Re: [PATCH RFC 1/3] vfs: add copy_file_range syscall and vfs helper

From: Jeff Layton
Date: Sat Apr 11 2015 - 09:04:17 EST

On Fri, 10 Apr 2015 20:24:06 -0400
Trond Myklebust <trond.myklebust@xxxxxxxxxxxxxxx> wrote:

> On Fri, Apr 10, 2015 at 8:02 PM, Zach Brown <zab@xxxxxxxxxx> wrote:
> > On Fri, Apr 10, 2015 at 06:36:41PM -0400, Trond Myklebust wrote:
> >> On Fri, Apr 10, 2015 at 6:00 PM, Zach Brown <zab@xxxxxxxxxx> wrote:
> >
> >> > +
> >> > +/*
> >> > + * copy_file_range() differs from regular file read and write in that it
> >> > + * specifically allows return partial success. When it does so is up to
> >> > + * the copy_file_range method.
> >> > + */
> >> > +ssize_t vfs_copy_file_range(struct file *file_in, loff_t pos_in,
> >> > + struct file *file_out, loff_t pos_out,
> >> > + size_t len, int flags)
> >>
> >> I'm going to repeat a gripe with this interface. I really don't think
> >> we should treat copy_file_range() as taking a size_t length, since
> >> that is not sufficient to do a full file copy on 32-bit systems w/ LFS
> >> support.
> >
> > *nod*. The length type is limited by the syscall return type and the
> > arbitrary desire to mimic read/write.
> >
> > I sympathize with wanting to copy giant files with operations that don't
> > scale with file size because files can be enormous but sparse.
> The other argument against using a size_t is that there is no memory
> buffer involved here. size_t is, after all, a type describing
> in-memory objects, not files.
> >> Could we perhaps instead of a length, define a 'pos_in_start' and a
> >> 'pos_in_end' offset (with the latter being -1 for a full-file copy)
> >> and then return an 'loff_t' value stating where the copy ended?
> >
> > Well, the resulting offset will be set if the caller provided it. So
> > they could already be getting the copied length from that. But they
> > might not specify the offsets. Maybe they're just using the results to
> > total up a completion indicator.
> >
> > Maybe we could make the length a pointer like the offsets that's set to
> > the copied length on return.
> That works, but why do we care so much about the difference between a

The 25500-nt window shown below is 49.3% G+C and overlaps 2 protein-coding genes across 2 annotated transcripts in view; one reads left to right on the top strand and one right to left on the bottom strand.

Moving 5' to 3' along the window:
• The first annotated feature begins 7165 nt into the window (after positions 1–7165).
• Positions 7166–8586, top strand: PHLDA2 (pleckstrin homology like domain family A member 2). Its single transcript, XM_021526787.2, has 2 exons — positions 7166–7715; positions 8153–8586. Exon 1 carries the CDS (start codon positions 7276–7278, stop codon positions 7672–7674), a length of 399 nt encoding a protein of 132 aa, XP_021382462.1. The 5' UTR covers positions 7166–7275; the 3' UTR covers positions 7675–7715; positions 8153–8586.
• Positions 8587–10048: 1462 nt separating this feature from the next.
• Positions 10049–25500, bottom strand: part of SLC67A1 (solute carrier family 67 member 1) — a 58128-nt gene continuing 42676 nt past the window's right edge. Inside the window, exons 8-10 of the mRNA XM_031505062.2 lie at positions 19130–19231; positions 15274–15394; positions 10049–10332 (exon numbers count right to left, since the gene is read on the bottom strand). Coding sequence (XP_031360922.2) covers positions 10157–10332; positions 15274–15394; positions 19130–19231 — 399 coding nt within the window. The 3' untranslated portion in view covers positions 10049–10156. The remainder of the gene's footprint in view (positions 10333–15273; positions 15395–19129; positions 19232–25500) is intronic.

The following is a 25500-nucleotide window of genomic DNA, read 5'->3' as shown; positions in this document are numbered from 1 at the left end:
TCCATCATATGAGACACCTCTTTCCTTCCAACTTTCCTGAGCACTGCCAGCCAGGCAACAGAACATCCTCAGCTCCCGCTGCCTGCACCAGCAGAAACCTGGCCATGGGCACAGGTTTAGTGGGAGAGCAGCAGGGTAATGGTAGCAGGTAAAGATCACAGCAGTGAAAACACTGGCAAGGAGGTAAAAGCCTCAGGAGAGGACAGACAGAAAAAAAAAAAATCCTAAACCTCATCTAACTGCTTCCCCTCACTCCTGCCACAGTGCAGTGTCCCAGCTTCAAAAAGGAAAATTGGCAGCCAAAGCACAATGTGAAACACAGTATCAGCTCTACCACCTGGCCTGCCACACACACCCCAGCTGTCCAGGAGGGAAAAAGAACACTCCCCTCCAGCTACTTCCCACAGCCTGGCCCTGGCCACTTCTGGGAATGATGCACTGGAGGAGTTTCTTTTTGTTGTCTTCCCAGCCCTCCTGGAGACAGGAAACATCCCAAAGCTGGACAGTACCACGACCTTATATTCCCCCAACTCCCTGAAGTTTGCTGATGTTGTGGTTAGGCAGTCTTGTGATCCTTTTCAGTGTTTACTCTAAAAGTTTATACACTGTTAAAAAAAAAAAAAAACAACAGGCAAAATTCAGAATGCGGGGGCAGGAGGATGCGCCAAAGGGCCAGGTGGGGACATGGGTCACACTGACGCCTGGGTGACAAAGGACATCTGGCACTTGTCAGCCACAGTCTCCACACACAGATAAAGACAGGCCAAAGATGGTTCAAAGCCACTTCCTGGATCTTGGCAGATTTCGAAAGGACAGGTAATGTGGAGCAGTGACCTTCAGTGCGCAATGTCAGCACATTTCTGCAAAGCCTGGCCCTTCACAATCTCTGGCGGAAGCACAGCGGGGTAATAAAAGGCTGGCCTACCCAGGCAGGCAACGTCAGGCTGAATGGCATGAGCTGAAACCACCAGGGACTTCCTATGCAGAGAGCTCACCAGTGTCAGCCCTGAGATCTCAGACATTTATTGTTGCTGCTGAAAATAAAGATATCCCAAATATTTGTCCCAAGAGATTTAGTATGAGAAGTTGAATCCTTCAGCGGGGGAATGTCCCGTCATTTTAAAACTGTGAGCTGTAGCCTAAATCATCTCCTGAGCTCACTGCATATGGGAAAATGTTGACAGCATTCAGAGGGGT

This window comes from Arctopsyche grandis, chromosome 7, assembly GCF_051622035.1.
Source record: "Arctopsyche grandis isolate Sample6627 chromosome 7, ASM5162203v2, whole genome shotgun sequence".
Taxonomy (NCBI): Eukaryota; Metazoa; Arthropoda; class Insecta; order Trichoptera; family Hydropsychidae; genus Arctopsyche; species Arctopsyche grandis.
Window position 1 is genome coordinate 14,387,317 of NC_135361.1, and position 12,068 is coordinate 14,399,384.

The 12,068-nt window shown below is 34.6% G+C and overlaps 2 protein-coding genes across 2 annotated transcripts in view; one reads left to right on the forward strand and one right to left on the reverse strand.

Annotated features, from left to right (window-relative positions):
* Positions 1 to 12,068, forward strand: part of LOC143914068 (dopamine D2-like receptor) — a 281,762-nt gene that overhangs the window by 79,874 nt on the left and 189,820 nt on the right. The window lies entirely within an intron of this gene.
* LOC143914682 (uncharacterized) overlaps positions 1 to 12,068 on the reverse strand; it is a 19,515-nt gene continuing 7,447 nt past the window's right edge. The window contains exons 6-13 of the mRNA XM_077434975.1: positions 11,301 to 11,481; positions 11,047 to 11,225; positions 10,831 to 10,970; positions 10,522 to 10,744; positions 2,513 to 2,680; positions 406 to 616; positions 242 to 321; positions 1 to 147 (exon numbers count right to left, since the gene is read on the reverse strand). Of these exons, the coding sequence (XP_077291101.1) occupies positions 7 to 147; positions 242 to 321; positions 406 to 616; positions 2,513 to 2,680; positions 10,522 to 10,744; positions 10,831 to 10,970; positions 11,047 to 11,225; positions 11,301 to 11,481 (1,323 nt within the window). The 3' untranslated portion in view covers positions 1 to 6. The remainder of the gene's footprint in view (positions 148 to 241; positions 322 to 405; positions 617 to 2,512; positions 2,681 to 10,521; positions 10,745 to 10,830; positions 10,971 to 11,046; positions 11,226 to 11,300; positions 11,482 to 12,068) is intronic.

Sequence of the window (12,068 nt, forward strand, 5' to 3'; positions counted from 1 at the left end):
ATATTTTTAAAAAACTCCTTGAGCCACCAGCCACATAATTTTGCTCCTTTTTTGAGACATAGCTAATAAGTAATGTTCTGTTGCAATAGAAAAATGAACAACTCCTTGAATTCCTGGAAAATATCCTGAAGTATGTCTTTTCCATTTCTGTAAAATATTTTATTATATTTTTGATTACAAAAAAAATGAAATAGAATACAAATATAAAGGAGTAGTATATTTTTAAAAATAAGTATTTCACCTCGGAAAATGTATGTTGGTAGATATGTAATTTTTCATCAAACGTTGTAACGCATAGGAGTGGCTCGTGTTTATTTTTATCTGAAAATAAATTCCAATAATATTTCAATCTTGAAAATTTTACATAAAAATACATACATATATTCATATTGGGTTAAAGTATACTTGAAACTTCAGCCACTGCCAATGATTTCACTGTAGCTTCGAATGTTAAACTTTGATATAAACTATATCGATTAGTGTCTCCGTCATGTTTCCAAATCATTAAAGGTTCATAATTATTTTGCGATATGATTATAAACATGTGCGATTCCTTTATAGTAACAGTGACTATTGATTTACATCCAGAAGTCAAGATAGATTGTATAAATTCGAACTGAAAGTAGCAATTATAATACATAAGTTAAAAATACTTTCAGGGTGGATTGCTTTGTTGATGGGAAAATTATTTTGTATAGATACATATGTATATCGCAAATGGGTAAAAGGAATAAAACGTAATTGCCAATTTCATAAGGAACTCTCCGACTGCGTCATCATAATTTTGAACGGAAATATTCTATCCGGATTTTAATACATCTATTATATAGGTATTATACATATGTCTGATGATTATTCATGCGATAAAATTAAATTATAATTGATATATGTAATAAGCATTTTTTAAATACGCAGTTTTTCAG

> length and an offset as a return value?

I think it just comes down to potential confusion for users. What's
more useful, the number of bytes actually copied, or the offset into the
file where the copy ended?

I tend to the think an offset is more useful for someone trying to
copy a file in chunks, particularly if the file is sparse. That gives
them a clear place to continue the copy.

So, I think I agree with Trond that phrasing this interface in terms of
file offsets seems like it might be more useful. That also neatly
sidesteps the size_t limitations on 32-bit platforms.

> To be fair, the NFS copy offload also allows the copy to proceed out
> of order, in which case the range of copied data could be
> non-contiguous in the case of a failure. However neither the length
> nor the offset case will give you the full story in that case. Any
> return value can at best be considered to define an offset range whose
> contents need to be checked for success/failure.

Yuck! How the heck do you clean up the mess if that happens? I guess
you're just stuck redoing the copy with normal READ/WRITE?

Maybe we need to have the interface return a hard error in that
case and not try to give back any sort of offset?

> > This all seems pretty gross. Does anyone else have a vote?
> >
> > (And I'll argue strongly against creating magical offset values that
> > change behaviour. If we want to ignore arguments and get the length
> > from the source file we'd add a flag to do so.)
> The '-1' was not intended to be a special/magical value: as far as I'm
> concerned any end offset that covers the full range of supported file
> lengths would be OK.

Agreed. A "whole file" flag might also be useful too, but I'd leave
that for after the initial implementation is merged, just in the
interest of having _something_ that works in the near term.

> >> Note that both btrfs and NFSv4.2 allow for 64-bit lengths, so this
> >> interface would be closer to what is already in use anyway.
> >
> > Yeah, btrfs doesn't allow partial progress. It returns 0 on success.
> > We could also do that but people have expressed an interest in returning
> > partial progress.
> Returning an end offset would satisfy the partial progress requirement
> (with the caveat mentioned above).

Jeff Layton <jlayton@xxxxxxxxxxxxxxx>
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